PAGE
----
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Q&A: Dietitian recommends skipping common foods for family traditions

Karen Massey has taught weight loss for more than 30 years. The Integris dietitian has several tips and things to consider about how to eat healthy during the holidays.
by Jaclyn Cosgrove Published: November 23, 2013

Losing weight is challenging enough.

But keeping weight off when your options are turkey, dressing and your grandma's pecan pie? No way.

Thanksgiving is the start of a festival of eating, and the beginning of a lengthy challenge for people trying to lose weight or sustain weight loss.

Karen Massey, a dietitian at Integris Health, answered a few questions about how Oklahomans can enjoy the holidays, despite obstacles in their diets.

How should people approach dieting during the holidays?

During the holidays, it might be easier to focus on sustaining a weight, rather than continued weight loss during the holidays, she said.

That way, you don't gain weight, but you also allow yourself a few more calories here or there.

It's also important to remember portion control. Massey said she generally recommends filling half your plate with fruits and vegetables, saving a corner for starch and another corner for protein. This can help you make better choices about what you will eat.

“You're particularly looking for the items you're treating yourself with and skipping over the things that are going to be at every potluck dinner,” she said.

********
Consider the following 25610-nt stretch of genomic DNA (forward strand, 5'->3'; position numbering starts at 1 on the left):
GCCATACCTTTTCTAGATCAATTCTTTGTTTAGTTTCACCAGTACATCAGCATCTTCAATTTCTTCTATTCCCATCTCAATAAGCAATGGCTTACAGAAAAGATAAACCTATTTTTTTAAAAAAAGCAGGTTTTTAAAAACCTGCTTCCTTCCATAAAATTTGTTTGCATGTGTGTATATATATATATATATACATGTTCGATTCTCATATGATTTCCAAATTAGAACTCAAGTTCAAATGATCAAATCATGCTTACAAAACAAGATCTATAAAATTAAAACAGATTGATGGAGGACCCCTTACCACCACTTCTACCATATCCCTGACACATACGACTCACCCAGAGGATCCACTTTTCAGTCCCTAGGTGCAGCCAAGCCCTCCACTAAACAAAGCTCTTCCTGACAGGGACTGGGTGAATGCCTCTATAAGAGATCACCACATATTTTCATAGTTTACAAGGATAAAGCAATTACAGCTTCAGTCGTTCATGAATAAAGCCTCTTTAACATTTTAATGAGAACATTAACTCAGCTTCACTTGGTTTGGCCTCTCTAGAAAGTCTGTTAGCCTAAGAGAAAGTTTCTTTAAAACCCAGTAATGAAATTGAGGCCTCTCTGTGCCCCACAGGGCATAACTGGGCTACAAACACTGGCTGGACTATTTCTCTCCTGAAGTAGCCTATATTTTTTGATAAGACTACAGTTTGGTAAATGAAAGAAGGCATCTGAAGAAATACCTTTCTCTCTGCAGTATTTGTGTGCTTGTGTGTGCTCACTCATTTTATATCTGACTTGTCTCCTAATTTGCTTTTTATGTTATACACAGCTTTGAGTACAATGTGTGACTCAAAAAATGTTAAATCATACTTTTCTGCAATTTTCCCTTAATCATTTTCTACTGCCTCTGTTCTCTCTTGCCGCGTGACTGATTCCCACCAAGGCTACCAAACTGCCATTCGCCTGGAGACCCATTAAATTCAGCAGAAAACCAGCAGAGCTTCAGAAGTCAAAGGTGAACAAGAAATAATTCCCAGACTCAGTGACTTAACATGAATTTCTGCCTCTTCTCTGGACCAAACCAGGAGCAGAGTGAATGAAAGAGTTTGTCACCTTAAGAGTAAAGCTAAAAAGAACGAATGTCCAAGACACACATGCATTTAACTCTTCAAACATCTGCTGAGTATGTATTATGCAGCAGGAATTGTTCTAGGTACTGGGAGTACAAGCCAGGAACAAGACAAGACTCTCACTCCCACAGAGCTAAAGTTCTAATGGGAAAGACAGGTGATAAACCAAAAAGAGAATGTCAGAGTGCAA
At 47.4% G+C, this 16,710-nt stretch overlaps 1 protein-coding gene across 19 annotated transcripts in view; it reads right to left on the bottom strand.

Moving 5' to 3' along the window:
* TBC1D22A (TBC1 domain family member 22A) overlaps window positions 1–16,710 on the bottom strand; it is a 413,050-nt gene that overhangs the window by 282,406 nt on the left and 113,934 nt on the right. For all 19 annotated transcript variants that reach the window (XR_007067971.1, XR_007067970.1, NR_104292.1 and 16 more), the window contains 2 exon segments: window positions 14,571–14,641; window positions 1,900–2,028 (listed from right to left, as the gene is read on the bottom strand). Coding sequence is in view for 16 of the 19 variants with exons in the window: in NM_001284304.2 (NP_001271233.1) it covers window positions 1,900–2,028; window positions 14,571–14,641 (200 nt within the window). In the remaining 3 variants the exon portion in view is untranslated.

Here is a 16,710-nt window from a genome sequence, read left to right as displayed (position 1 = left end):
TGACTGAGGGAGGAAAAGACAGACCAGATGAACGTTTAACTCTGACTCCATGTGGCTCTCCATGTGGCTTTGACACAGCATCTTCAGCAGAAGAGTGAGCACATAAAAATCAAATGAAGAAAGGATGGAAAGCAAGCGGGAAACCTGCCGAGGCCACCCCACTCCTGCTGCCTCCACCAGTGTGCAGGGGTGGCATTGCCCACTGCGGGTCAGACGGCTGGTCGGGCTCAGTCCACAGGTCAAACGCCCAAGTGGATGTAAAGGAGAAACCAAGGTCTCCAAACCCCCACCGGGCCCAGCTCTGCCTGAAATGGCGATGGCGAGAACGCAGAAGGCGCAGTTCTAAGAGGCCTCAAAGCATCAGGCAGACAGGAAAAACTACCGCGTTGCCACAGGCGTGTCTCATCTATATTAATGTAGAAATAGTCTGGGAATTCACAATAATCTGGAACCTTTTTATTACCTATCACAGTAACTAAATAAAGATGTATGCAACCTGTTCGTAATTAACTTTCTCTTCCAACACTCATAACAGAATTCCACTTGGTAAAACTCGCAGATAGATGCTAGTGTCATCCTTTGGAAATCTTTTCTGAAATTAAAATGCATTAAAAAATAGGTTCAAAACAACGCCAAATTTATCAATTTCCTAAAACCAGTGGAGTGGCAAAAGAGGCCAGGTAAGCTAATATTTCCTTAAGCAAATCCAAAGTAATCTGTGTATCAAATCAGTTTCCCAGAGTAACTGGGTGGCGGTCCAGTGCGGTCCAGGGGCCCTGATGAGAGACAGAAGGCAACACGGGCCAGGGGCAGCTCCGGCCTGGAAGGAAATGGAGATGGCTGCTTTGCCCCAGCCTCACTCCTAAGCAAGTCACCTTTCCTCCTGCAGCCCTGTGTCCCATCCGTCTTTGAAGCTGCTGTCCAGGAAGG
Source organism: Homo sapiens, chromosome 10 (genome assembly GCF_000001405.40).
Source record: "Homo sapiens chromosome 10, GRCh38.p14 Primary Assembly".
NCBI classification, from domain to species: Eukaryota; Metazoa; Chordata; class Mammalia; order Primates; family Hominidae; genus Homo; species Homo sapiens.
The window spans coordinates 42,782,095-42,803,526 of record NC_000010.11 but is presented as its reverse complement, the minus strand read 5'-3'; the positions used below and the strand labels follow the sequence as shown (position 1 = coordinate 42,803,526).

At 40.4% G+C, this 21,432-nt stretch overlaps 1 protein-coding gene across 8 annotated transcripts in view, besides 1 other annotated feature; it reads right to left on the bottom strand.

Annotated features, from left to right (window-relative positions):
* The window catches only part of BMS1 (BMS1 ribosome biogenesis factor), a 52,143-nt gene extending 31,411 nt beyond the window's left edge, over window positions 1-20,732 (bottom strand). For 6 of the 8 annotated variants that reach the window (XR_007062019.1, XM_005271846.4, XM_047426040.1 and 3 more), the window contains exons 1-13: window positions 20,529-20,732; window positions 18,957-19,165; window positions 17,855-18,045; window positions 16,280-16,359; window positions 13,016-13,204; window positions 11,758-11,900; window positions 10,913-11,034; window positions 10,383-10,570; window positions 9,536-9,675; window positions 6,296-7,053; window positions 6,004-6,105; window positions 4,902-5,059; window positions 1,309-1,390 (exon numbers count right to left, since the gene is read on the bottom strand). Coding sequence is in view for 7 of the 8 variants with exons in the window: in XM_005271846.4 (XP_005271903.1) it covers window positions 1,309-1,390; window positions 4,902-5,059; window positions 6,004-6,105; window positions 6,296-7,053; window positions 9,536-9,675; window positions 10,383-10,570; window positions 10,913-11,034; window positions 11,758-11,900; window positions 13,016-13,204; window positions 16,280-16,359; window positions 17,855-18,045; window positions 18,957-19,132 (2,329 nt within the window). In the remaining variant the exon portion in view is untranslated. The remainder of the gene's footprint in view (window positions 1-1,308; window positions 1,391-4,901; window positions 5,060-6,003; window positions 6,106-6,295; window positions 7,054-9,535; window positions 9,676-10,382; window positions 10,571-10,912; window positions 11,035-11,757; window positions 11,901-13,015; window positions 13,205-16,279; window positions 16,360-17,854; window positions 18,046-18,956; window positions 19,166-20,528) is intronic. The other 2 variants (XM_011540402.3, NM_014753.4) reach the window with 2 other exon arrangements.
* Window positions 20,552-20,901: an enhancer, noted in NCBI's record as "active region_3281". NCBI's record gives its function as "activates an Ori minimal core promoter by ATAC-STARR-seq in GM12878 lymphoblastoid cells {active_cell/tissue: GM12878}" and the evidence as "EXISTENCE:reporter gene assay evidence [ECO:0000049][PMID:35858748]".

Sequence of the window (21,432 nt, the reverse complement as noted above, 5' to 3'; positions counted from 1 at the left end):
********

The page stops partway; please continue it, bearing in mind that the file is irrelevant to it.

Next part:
What are some ways people can set themselves up for success?

Preplanning is important. As silly as it might sound, it's helpful to make a mental picture of what you're going to eat before the meal. Holiday menus are generally the same for most families, so pick out what your favorite things are and how you'll fill your plate with them.

“If you've already planned and given yourself complete permission to eat it, then when it's all over, you've stuck with your plan and feel proud that you've stuck with your plan,” she said. “Even if your plan was a few more calories than you normally allow, you've made a reasonable plan and you stood with it. Be proud of that.”

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by Jaclyn Cosgrove
Medical and Health Reporter
Jaclyn Cosgrove writes about health, public policy and medicine in Oklahoma, among other topics. She is an Oklahoma State University graduate. Jaclyn grew up in the southeast region of the state and enjoys writing about rural Oklahoma. She is...
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